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Elisabeth of the Murdochs


Matthew Freud and Elisabeth Murdoch at a London benefit dinner last November.  

A few weeks after the Telegraph report, Liz announced she was turning down Rupert’s invitation to join the News Corp. board, a snub that many saw as a way to insulate herself from the scandal. “She has to stand up for herself,” Freud confided to an executive after the announcement. “She had to point out that James and Rebekah are screwing Rupert.” In late August, Liz canceled a major appearance at the Edinburgh International TV Festival. “Certainly Liz is in a difficult position,” says a friend. “She has built a very successful media business, and she sold it back to News Corp. at a very unfortunate time. And for her, there’s been a focus on the thing she doesn’t want to talk about: that is, succession.”

Inside and outside of News Corp., it is widely believed that Freud is now waging a media campaign against James on behalf of his wife. “Everyone knows how Matthew Freud operates,” a senior News Corp. official tells me. “This is not new: He leaks to the press whenever it suits his purpose.” (A spokesperson for Freud disputes this.)

This past January, allies of James’s believe, Freud orchestrated a barrage of negative stories that suddenly appeared in the British press. “James was incredibly frustrated by his brother-in-law,” a person close to James tells me. “And he felt incredibly hurt by Liz this summer. He felt abandoned.”

There is a debate inside News Corp. over what Freud’s endgame is. Some believe he wants to marginalize James to drive him out of the company. A corollary of this theory is that his aim is to make Liz the heir apparent—which would of course place Freud at the center of power. Freud himself has signaled he has greater ambitions beyond PR. He is tiring of the spin game: “There’s nothing sadder than a 40-year-old PR person,” he is said to have told his friends.

From the start, Rupert Murdoch has maintained that the phone-hacking scandal was a minor distraction being pushed by his enemies—a view that both James and Rebekah Brooks were at pains to reinforce. “In his heart of hearts, Rupert doesn’t think the papers didn’t do anything wrong,” former Sunday Times editor Andrew Neil says. “He just thinks the British Establishment is getting him back.”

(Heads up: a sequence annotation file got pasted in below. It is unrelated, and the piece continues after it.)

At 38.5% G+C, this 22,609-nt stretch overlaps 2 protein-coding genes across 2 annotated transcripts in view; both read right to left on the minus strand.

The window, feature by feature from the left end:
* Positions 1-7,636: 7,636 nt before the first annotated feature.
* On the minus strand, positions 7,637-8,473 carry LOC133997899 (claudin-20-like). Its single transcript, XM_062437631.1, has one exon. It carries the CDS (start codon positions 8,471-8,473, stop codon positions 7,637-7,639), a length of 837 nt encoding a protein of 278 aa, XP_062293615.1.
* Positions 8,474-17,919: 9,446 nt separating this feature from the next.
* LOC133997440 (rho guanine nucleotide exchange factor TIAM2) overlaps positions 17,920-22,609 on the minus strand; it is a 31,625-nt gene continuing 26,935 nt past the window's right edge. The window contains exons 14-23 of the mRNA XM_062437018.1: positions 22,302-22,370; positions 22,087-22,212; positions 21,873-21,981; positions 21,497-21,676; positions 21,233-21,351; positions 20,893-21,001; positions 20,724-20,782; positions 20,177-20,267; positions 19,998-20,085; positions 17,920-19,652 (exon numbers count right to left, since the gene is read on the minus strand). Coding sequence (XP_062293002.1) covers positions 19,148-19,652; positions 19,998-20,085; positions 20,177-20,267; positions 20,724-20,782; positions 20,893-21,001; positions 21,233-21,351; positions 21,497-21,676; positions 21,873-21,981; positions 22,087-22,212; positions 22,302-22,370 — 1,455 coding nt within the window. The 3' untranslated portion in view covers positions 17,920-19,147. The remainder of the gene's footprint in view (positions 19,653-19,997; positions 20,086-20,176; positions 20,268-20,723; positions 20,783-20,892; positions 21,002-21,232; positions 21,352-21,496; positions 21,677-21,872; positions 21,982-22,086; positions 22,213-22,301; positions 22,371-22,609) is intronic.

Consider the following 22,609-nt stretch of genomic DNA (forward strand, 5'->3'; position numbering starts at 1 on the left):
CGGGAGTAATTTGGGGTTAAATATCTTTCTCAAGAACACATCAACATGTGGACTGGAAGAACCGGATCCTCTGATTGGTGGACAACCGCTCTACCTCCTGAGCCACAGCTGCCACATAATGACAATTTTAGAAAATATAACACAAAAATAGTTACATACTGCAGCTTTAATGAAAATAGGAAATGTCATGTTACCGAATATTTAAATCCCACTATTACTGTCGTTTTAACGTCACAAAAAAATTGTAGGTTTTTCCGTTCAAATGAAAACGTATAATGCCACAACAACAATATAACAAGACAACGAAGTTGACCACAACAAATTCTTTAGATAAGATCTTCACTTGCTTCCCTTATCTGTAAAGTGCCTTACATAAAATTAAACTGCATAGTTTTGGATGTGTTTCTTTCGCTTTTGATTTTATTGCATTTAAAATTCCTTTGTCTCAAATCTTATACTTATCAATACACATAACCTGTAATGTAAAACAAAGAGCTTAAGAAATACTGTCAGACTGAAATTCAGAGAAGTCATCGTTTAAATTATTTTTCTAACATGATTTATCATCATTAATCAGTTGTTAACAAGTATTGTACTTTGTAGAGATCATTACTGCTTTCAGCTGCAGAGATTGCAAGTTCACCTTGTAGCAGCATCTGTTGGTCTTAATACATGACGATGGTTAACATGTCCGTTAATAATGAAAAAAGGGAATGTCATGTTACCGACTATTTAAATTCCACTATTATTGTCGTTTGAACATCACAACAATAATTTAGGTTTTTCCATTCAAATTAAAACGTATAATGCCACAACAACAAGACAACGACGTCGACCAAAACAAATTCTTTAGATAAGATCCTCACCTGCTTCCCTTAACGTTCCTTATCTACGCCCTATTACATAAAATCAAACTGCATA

But inside Rupert’s inner circle, there was unease among some executives that perhaps the full picture wasn’t being presented. For months last spring, Lon Jacobs, News Corp.’s longtime general counsel, advocated for an independent investigation, according to two sources familiar with the matter. But Rupert had marginalized Jacobs, whom executives thought he unfairly blamed for mishandling a $500 million settlement in a scandal involving the News America Marketing department.

With Jacobs being squeezed out of the picture, Rupert increasingly turned to former New York City schools chancellor Joel Klein for legal advice. When Klein was hired last November, Rupert’s seniormost executives were caught unawares—it was an impetuous act by Rupert Murdoch. On Sunday morning, November 7, 2010, Michael Bloomberg called Klein and told him that he would be announcing that Klein was resigning that week. Klein and the mayor had been discussing Klein’s departure from Tweed Courthouse for months—but Klein was still taken aback at the timing of the decision. He had been in informal talks with several Wall Street firms, but nothing had materialized. Without a job lined up, he “panicked,” according to a person familiar with the matter. So Klein called Rupert. The two had been meeting on and off, and Rupert agreed to appoint him to News Corp.’s board of directors and put him in charge of an education division that News Corp. would launch. “We all found out [about Klein] that Monday,” says another senior executive. “Some of us had to scramble; you just can’t put someone on the board like that.”

While Jacobs and others advocated for an outside investigation of the scandal, Klein instead pushed for News Corp. to hire the powerful D.C. law firm Williams and Connolly—where his wife once worked—to conduct an inquiry. Brendan Sullivan, a senior partner at the firm, headed up the inquiry. Sullivan conducted interviews with James and Brooks and executives in London, but didn’t push for a more probing review that might have alerted senior News Corp. executives to the extent of the scandal, according to executives with knowledge of the report. In June, Sullivan delivered his report at a News Corp. board meeting and declared that both James and Brooks were “clean,” according to another executive familiar with its contents.

The tensions between Jacobs and Klein came to a head that same month. Jacobs walked into president and COO Chase Carey’s office and told him News Corp. was in breach of his contract because Rupert was using Klein like a general counsel. News Corp. agreed to let Jacobs go with four years left on his multimillion-dollar contract.


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